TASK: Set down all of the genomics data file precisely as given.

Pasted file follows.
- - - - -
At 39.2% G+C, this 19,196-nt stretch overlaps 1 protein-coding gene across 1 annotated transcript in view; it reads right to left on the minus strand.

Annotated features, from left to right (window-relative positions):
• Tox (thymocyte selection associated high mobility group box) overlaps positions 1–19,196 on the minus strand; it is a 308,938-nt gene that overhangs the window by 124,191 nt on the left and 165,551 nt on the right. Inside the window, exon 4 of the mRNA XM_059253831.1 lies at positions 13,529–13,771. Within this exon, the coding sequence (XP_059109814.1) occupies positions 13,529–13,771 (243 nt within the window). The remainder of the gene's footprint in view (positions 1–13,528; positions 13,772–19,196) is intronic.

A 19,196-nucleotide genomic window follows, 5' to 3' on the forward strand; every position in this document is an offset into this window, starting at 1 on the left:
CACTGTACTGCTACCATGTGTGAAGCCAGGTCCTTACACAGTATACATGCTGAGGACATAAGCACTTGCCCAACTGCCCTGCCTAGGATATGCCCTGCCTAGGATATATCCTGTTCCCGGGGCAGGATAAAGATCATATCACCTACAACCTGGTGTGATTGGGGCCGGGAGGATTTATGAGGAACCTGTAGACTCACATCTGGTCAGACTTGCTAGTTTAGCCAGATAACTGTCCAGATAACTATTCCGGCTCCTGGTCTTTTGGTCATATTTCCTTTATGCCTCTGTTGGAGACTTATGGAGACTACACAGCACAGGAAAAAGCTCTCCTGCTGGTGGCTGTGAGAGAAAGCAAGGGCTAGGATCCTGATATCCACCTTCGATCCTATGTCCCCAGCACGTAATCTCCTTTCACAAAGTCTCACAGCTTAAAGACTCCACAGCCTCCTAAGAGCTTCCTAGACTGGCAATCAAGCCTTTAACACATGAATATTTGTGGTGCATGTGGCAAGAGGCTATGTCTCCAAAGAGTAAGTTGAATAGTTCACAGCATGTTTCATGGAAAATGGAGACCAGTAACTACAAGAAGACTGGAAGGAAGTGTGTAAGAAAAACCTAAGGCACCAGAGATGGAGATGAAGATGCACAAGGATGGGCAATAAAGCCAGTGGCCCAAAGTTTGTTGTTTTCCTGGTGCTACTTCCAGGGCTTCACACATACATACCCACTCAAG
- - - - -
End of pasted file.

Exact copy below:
At 39.2% G+C, this 19,196-nt stretch overlaps 1 protein-coding gene across 1 annotated transcript in view; it reads right to left on the minus strand.

Annotated features, from left to right (window-relative positions):
• Tox (thymocyte selection associated high mobility group box) overlaps positions 1–19,196 on the minus strand; it is a 308,938-nt gene that overhangs the window by 124,191 nt on the left and 165,551 nt on the right. Inside the window, exon 4 of the mRNA XM_059253831.1 lies at positions 13,529–13,771. Within this exon, the coding sequence (XP_059109814.1) occupies positions 13,529–13,771 (243 nt within the window). The remainder of the gene's footprint in view (positions 1–13,528; positions 13,772–19,196) is intronic.

A 19,196-nucleotide genomic window follows, 5' to 3' on the forward strand; every position in this document is an offset into this window, starting at 1 on the left:
CACTGTACTGCTACCATGTGTGAAGCCAGGTCCTTACACAGTATACATGCTGAGGACATAAGCACTTGCCCAACTGCCCTGCCTAGGATATGCCCTGCCTAGGATATATCCTGTTCCCGGGGCAGGATAAAGATCATATCACCTACAACCTGGTGTGATTGGGGCCGGGAGGATTTATGAGGAACCTGTAGACTCACATCTGGTCAGACTTGCTAGTTTAGCCAGATAACTGTCCAGATAACTATTCCGGCTCCTGGTCTTTTGGTCATATTTCCTTTATGCCTCTGTTGGAGACTTATGGAGACTACACAGCACAGGAAAAAGCTCTCCTGCTGGTGGCTGTGAGAGAAAGCAAGGGCTAGGATCCTGATATCCACCTTCGATCCTATGTCCCCAGCACGTAATCTCCTTTCACAAAGTCTCACAGCTTAAAGACTCCACAGCCTCCTAAGAGCTTCCTAGACTGGCAATCAAGCCTTTAACACATGAATATTTGTGGTGCATGTGGCAAGAGGCTATGTCTCCAAAGAGTAAGTTGAATAGTTCACAGCATGTTTCATGGAAAATGGAGACCAGTAACTACAAGAAGACTGGAAGGAAGTGTGTAAGAAAAACCTAAGGCACCAGAGATGGAGATGAAGATGCACAAGGATGGGCAATAAAGCCAGTGGCCCAAAGTTTGTTGTTTTCCTGGTGCTACTTCCAGGGCTTCACACATACATACCCACTCAAG